Whichever map we find most resonant, what feels crucial is that it helps reduce the likelihood of disorientation and the burn-out that can result when we feel that we are going endlessly around in circles. While the process of seeking to manage our uncertainty and fear are a crucial and inevitable part of spiritual maturity, most of us need the structure and language that good maps can provide. Magic without some sense of teleological direction can easily descend into spiritual materialism. In the absence of direction we fill the empty space with a glimmering array of brief distractions that provide little more than a brief sugar-high.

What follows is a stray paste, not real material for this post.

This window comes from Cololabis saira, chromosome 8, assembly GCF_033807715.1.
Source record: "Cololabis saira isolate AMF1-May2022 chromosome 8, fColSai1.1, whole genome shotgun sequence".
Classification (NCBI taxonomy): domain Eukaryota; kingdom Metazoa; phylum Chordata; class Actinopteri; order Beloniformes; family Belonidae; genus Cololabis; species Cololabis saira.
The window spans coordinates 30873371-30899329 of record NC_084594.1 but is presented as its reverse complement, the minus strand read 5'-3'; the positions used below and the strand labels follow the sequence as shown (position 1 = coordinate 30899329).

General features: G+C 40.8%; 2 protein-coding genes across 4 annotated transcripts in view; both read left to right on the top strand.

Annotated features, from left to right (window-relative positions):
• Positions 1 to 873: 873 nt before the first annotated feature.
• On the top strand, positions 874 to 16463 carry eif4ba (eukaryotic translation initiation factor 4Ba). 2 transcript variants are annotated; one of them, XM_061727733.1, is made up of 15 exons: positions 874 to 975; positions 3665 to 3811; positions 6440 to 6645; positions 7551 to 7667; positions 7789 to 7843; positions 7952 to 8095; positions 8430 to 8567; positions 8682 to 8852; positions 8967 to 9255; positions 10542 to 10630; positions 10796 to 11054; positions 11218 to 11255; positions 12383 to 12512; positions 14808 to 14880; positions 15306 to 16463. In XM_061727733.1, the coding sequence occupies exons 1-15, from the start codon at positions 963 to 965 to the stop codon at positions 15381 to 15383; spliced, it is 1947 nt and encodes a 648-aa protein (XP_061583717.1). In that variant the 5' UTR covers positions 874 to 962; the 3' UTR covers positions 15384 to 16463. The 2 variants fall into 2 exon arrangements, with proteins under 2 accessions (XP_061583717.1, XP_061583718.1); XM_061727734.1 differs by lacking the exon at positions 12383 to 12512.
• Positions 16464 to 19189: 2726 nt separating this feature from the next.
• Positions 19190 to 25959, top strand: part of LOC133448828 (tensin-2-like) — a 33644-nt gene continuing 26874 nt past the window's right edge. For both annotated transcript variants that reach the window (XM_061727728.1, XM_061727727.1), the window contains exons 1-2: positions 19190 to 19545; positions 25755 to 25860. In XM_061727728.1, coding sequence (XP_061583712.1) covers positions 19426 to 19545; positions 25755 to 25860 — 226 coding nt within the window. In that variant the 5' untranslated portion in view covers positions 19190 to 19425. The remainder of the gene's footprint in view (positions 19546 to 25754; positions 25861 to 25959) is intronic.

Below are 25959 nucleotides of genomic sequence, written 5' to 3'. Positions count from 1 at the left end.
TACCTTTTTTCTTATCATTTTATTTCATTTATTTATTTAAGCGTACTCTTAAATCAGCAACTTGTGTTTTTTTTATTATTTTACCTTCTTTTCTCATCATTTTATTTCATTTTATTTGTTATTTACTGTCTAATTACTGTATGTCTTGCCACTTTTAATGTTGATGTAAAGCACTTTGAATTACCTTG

Whichever map we choose, one in which the totality of self is understood and engaged with, is likely to bring the greater success. In the complex experience of being, these schemas seek at once to unify our experience while acknowledging the tensions and competing agendas that we must attend to. These holistic approaches allow us to acknowledge more fully the need to work with a dynamic process of flow in which we move between different domains in pursuing greater health within the ecosystem of ourselves. Like high-wire walkers seeking to hold the line, success is not gained through rigidity; rather we wobble between balance and counter-balance as we journey towards our goal. Our pursuit of magical wisdom seems more likely to bear fruit when our process of reflection (often via the magical diary) allows us strengthen those dimensions of self that may need further development.

Steve Dee

heretics

Available now! In paperback and Kindle editions.